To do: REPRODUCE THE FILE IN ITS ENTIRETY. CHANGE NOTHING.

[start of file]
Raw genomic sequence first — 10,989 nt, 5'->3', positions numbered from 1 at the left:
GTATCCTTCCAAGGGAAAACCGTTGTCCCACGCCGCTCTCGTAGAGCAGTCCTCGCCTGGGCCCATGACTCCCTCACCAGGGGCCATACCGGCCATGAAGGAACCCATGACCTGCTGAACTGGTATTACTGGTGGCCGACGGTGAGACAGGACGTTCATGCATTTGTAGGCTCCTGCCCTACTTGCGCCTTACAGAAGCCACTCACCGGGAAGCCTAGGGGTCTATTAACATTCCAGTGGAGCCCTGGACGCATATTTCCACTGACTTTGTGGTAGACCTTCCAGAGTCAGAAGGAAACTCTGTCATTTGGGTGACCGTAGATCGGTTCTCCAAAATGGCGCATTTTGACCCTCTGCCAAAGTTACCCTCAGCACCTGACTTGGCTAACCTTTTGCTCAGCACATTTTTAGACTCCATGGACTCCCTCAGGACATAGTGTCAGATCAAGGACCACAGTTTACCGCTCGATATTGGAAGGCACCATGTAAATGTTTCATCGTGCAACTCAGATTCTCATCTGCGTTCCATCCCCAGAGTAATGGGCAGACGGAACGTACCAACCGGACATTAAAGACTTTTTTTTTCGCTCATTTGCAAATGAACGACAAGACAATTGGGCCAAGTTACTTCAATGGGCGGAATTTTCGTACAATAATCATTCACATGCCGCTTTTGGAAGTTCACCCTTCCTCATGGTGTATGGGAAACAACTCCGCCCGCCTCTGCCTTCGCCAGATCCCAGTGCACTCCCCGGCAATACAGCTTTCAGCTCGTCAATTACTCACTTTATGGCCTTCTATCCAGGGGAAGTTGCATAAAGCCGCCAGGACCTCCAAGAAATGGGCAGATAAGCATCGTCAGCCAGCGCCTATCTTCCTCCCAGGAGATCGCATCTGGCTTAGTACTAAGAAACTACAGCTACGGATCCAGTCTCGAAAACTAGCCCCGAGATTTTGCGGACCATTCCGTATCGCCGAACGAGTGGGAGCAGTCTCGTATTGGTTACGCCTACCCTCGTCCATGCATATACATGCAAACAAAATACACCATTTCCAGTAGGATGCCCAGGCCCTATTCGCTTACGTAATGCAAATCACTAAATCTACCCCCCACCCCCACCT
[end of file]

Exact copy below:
Raw genomic sequence first — 10,989 nt, 5'->3', positions numbered from 1 at the left:
GTATCCTTCCAAGGGAAAACCGTTGTCCCACGCCGCTCTCGTAGAGCAGTCCTCGCCTGGGCCCATGACTCCCTCACCAGGGGCCATACCGGCCATGAAGGAACCCATGACCTGCTGAACTGGTATTACTGGTGGCCGACGGTGAGACAGGACGTTCATGCATTTGTAGGCTCCTGCCCTACTTGCGCCTTACAGAAGCCACTCACCGGGAAGCCTAGGGGTCTATTAACATTCCAGTGGAGCCCTGGACGCATATTTCCACTGACTTTGTGGTAGACCTTCCAGAGTCAGAAGGAAACTCTGTCATTTGGGTGACCGTAGATCGGTTCTCCAAAATGGCGCATTTTGACCCTCTGCCAAAGTTACCCTCAGCACCTGACTTGGCTAACCTTTTGCTCAGCACATTTTTAGACTCCATGGACTCCCTCAGGACATAGTGTCAGATCAAGGACCACAGTTTACCGCTCGATATTGGAAGGCACCATGTAAATGTTTCATCGTGCAACTCAGATTCTCATCTGCGTTCCATCCCCAGAGTAATGGGCAGACGGAACGTACCAACCGGACATTAAAGACTTTTTTTTTCGCTCATTTGCAAATGAACGACAAGACAATTGGGCCAAGTTACTTCAATGGGCGGAATTTTCGTACAATAATCATTCACATGCCGCTTTTGGAAGTTCACCCTTCCTCATGGTGTATGGGAAACAACTCCGCCCGCCTCTGCCTTCGCCAGATCCCAGTGCACTCCCCGGCAATACAGCTTTCAGCTCGTCAATTACTCACTTTATGGCCTTCTATCCAGGGGAAGTTGCATAAAGCCGCCAGGACCTCCAAGAAATGGGCAGATAAGCATCGTCAGCCAGCGCCTATCTTCCTCCCAGGAGATCGCATCTGGCTTAGTACTAAGAAACTACAGCTACGGATCCAGTCTCGAAAACTAGCCCCGAGATTTTGCGGACCATTCCGTATCGCCGAACGAGTGGGAGCAGTCTCGTATTGGTTACGCCTACCCTCGTCCATGCATATACATGCAAACAAAATACACCATTTCCAGTAGGATGCCCAGGCCCTATTCGCTTACGTAATGCAAATCACTAAATCTACCCCCCACCCCCACCT